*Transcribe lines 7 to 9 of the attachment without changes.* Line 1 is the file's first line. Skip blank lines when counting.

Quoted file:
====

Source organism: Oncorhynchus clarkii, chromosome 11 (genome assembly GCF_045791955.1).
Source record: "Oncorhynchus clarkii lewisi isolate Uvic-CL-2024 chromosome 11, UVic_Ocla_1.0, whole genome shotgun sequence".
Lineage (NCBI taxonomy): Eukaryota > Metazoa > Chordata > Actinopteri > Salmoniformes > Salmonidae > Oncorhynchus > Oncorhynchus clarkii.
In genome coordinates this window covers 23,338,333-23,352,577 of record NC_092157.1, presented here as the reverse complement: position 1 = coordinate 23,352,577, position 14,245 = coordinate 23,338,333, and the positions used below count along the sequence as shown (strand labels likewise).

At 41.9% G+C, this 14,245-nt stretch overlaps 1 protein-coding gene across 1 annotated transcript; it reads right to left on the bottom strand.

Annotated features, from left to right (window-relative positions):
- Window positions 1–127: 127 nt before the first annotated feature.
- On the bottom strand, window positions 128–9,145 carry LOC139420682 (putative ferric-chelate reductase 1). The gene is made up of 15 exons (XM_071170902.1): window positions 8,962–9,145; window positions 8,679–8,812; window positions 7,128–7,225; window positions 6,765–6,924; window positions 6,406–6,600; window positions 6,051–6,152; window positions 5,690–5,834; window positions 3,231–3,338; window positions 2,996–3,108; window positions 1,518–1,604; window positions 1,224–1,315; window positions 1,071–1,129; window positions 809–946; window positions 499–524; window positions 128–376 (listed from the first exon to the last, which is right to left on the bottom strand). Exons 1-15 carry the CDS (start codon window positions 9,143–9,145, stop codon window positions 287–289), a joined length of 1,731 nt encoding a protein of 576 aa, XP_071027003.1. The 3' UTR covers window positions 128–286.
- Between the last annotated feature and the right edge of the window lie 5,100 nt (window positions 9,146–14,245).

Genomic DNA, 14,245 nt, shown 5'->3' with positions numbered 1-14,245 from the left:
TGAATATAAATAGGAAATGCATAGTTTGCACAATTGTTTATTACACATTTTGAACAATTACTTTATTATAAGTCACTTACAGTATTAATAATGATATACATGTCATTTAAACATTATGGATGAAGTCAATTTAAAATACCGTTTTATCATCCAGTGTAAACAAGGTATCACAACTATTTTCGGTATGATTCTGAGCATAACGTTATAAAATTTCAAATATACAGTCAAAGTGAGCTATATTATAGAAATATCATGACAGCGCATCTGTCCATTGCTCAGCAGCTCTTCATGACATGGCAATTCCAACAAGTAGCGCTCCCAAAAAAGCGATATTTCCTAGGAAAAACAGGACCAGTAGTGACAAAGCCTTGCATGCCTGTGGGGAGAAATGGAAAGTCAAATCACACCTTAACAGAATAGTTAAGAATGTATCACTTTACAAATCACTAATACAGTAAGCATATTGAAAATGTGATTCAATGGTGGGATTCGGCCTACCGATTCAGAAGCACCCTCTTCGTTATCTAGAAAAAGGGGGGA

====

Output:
- Window positions 1–127: 127 nt before the first annotated feature.
- On the bottom strand, window positions 128–9,145 carry LOC139420682 (putative ferric-chelate reductase 1). The gene is made up of 15 exons (XM_071170902.1): window positions 8,962–9,145; window positions 8,679–8,812; window positions 7,128–7,225; window positions 6,765–6,924; window positions 6,406–6,600; window positions 6,051–6,152; window positions 5,690–5,834; window positions 3,231–3,338; window positions 2,996–3,108; window positions 1,518–1,604; window positions 1,224–1,315; window positions 1,071–1,129; window positions 809–946; window positions 499–524; window positions 128–376 (listed from the first exon to the last, which is right to left on the bottom strand). Exons 1-15 carry the CDS (start codon window positions 9,143–9,145, stop codon window positions 287–289), a joined length of 1,731 nt encoding a protein of 576 aa, XP_071027003.1. The 3' UTR covers window positions 128–286.
- Between the last annotated feature and the right edge of the window lie 5,100 nt (window positions 9,146–14,245).